Now, this is the most interesting part of the code:
We can see in the last line of the cropped image that “result” is 1 if everything happens according to plan, meaning if the decoding is successful. If we start looking at the functions before that, one of them is the one I’ve named “magic_decode_function” (just so I could find it easily), with the address at 69A70. Here it is:
So obviously this won’t be easy to understand just from looking at it, but I’ve played it with a debugger over and over, with different test lockboxes, some of them openable and some locked, in order to see what’s going on there.
First of all, it’s important to note that v25 holds the encrypted current date period calculated directly from the blockchain. I didn’t figure out where that was going on because the application launches dozens of threads to connect to peers and it’s a bit of a pain to monitor them all. After v25 is initialized, there’s quite a few parameters that get extracted from the lockbox file and they’re all used together in order to calculate a magic number, denoted here by v27. That number is then being fed into the sub_BC70 function which does some encryption operations on it. Finally the encrypted output is checked against the encrypted blockchain period, and if they’re different, the blockchain time is returned.
Now moving focus onto the instruction
v27 = v22 * v22 + floor(v17)
the debugger shows clearly that v22 is time agnsotic (the current date plays no part in its value) so the only thing that is time dependent is v17.
Now, testing the lockboxes in the debugger showed me the important thing about v17, namely, the interval that it has to satisfy for a box that is unlockable:
-0.5 ≤ v17 ≤ 0.0
Now, knowing what the value for an openable box and knowing that if the locally calculated value differs from the blockchain one, the blockchain takes priority, we’re ready to open our challenge lockbox.
Opening the lockbox
We’re going to do this with a debugger. First things first, let’s make sure the v17 variable is between -0.5 and 0. In order to control the variable’s value, we want to set a breakpoint at file offset 6915F and another at file offset 691D2. Once both are set, you can open the challenge file and input the correct password (77C8C66C-4452–41DF-A99A-599C9CA4AE11) and wait for the first breakpoint to hit. When it does get triggered, we need to modify the XMM0 register. We can use an online double-to-hex converter like https://gregstoll.com/~gregstoll/floattohex/ to convert, let’s say, -0.25 to 0xBFD0000000000000. We want to modify the XMM0 value from whatever it is into 0xBFD0000000000000.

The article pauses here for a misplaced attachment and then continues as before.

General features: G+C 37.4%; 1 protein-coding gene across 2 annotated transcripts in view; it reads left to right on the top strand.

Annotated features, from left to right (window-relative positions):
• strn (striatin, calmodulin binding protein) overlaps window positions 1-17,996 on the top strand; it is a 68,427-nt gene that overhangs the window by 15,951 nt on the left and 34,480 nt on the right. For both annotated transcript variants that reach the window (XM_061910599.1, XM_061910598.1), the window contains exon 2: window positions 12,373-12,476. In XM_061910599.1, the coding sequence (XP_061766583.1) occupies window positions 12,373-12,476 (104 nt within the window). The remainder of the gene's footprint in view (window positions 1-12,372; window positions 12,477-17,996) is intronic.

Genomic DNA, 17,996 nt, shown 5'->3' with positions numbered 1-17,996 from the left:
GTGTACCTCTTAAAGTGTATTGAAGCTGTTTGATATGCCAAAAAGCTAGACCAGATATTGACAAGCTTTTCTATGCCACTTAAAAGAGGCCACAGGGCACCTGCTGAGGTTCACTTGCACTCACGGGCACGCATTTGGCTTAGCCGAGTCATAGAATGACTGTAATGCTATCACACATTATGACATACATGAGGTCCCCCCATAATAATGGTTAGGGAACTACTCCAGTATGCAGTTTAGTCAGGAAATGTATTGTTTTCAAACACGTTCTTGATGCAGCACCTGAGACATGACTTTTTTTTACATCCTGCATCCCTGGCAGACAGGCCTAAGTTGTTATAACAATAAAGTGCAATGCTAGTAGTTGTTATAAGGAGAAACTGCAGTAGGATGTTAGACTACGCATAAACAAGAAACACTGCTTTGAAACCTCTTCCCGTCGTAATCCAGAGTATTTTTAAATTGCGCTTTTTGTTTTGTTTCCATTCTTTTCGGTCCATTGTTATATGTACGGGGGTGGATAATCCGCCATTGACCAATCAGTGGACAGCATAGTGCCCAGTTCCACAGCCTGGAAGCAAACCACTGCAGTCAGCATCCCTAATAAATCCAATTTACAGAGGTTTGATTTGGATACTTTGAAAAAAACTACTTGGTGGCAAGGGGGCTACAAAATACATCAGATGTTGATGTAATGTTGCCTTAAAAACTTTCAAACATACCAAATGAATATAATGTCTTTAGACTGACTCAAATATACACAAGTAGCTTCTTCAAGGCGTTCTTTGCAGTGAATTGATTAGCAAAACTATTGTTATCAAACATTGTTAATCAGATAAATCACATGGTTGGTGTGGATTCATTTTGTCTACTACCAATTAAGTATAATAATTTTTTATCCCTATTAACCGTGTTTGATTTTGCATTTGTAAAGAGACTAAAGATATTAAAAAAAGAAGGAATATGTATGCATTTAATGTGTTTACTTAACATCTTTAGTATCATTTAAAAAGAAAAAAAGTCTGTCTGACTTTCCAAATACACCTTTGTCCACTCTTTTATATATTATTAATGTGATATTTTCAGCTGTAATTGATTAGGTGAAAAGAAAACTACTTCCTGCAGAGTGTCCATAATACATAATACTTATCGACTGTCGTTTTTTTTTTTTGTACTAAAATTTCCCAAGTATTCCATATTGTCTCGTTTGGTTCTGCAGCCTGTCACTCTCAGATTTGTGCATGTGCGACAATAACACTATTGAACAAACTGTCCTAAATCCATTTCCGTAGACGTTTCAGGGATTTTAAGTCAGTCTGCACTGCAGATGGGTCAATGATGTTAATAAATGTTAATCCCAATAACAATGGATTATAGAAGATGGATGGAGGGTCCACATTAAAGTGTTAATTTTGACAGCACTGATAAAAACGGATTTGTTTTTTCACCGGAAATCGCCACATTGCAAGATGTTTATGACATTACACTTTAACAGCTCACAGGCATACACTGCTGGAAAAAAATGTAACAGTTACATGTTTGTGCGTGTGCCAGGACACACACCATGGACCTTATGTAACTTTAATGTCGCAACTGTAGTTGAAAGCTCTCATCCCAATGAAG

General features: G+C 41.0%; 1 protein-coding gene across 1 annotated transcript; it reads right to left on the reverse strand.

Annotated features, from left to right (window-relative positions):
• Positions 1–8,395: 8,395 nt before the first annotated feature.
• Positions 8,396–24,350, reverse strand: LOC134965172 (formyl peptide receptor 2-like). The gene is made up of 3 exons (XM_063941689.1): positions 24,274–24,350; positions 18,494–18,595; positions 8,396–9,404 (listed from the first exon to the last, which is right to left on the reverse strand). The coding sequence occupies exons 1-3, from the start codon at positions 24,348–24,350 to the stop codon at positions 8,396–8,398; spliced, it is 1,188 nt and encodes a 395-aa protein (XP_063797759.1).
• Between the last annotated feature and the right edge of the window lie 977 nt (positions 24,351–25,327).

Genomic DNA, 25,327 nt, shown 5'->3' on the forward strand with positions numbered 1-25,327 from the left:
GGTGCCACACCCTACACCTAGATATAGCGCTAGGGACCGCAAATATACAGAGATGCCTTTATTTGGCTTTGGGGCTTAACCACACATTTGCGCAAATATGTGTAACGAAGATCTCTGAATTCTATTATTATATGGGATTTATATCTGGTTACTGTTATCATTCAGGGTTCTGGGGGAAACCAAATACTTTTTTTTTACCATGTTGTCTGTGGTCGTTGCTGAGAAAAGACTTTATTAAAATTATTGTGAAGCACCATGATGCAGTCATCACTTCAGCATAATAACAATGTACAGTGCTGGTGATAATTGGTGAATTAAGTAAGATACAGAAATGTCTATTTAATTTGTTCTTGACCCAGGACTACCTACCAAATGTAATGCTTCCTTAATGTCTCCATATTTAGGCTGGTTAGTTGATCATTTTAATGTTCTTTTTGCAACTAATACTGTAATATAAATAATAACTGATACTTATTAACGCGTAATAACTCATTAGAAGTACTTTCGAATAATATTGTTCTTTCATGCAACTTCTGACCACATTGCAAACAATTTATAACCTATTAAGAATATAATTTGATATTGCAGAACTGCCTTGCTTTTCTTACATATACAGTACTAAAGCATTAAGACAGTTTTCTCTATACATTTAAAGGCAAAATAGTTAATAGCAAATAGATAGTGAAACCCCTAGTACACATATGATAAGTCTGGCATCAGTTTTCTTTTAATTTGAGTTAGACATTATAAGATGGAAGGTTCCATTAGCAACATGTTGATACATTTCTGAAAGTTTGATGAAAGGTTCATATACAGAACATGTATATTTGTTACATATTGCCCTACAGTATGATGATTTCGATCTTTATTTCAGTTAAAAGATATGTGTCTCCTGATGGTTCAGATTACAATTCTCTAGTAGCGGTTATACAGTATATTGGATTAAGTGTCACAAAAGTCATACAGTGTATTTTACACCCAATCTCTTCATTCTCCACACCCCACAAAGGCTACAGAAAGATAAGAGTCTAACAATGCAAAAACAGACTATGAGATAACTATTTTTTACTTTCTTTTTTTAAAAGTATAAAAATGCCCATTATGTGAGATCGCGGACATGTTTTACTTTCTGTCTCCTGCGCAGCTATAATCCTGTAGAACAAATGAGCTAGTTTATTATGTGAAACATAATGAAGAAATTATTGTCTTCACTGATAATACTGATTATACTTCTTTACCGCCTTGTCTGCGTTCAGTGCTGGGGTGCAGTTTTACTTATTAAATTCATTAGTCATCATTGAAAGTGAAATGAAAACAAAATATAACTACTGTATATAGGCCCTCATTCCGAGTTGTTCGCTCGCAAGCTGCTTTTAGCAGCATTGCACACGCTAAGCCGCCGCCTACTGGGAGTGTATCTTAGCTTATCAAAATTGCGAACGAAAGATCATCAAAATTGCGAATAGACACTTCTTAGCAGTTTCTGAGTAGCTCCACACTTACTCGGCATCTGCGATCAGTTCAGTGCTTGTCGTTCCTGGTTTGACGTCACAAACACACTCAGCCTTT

We can then continue the run until the 2nd breakpoint is hit. Now, we want to take the first branch (we don’t want the jump to be triggered) so one way to make sure we always take the first branch is to simply patch the jump into NOP instructions, just like for the anti-debugging. We can do this during runtime (in memory) or we could have done it in the file, before starting the executable. The choice is yours. Once the patch is in place you can go ahead and delete the breakpoint and resume execution.
Okay, we’re done. Now there’s just a minor detail that I didn’t mention so far, which is that this decryption function is being run 3 times (most likely because it tries to triple-check the blockchain results). This doesn’t affect us much, it just means we will have to overwrite the XMM0 register at the first breakpoint two more times. So we end up again at the first breakpoint and we overwrite using the same value as the first time. And then continue execution again, and once again we’re at the same place, and overwrite the register. Finally, we continue execution and if everything went well, we should be greeted by a folder browse window that asks us for a location to save our decrypted file. Success!
Notes and final thoughts
- The application *still* has a bug which makes it impossible for the user to select start and end dates. By which I mean that the dates selected by the user are not taken into account.
- Though I have not spent much time exploring the current encryption scheme, I believe that a more secure final check together with code obfuscation (and maybe some stronger anti-debug/anti-tampering) are the most important things that could be improved in a future iteration.
I would like to thank the author for this fun and extremely interesting challenge. I have been really looking forward to it for a couple of months. Hopefully this report will help in making TimeLock secure and unbreakable, and, of course, I’ll be eagerly waiting for future challenges.